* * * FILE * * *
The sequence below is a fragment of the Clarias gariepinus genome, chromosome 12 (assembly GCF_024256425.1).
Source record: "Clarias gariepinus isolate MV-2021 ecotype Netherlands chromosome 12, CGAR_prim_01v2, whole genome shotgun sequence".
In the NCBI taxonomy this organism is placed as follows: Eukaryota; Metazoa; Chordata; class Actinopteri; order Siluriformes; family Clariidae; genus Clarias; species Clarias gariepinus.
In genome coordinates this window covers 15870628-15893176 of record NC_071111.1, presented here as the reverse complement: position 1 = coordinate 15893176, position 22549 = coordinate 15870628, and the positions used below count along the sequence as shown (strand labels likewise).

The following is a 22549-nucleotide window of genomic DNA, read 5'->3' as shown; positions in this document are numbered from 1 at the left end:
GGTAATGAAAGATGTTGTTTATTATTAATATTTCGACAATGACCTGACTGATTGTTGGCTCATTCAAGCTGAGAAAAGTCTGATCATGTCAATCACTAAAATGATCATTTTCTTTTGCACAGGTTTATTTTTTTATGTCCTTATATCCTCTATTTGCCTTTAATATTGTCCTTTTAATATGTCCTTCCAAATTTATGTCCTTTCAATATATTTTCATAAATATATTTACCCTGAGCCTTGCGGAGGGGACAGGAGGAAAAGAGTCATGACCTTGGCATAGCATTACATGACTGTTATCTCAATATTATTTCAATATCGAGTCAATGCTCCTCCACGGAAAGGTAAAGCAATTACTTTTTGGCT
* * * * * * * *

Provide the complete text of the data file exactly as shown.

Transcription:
The sequence below is a fragment of the Clarias gariepinus genome, chromosome 12 (assembly GCF_024256425.1).
Source record: "Clarias gariepinus isolate MV-2021 ecotype Netherlands chromosome 12, CGAR_prim_01v2, whole genome shotgun sequence".
In the NCBI taxonomy this organism is placed as follows: Eukaryota; Metazoa; Chordata; class Actinopteri; order Siluriformes; family Clariidae; genus Clarias; species Clarias gariepinus.
In genome coordinates this window covers 15870628-15893176 of record NC_071111.1, presented here as the reverse complement: position 1 = coordinate 15893176, position 22549 = coordinate 15870628, and the positions used below count along the sequence as shown (strand labels likewise).

The following is a 22549-nucleotide window of genomic DNA, read 5'->3' as shown; positions in this document are numbered from 1 at the left end:
GGTAATGAAAGATGTTGTTTATTATTAATATTTCGACAATGACCTGACTGATTGTTGGCTCATTCAAGCTGAGAAAAGTCTGATCATGTCAATCACTAAAATGATCATTTTCTTTTGCACAGGTTTATTTTTTTATGTCCTTATATCCTCTATTTGCCTTTAATATTGTCCTTTTAATATGTCCTTCCAAATTTATGTCCTTTCAATATATTTTCATAAATATATTTACCCTGAGCCTTGCGGAGGGGACAGGAGGAAAAGAGTCATGACCTTGGCATAGCATTACATGACTGTTATCTCAATATTATTTCAATATCGAGTCAATGCTCCTCCACGGAAAGGTAAAGCAATTACTTTTTGGCT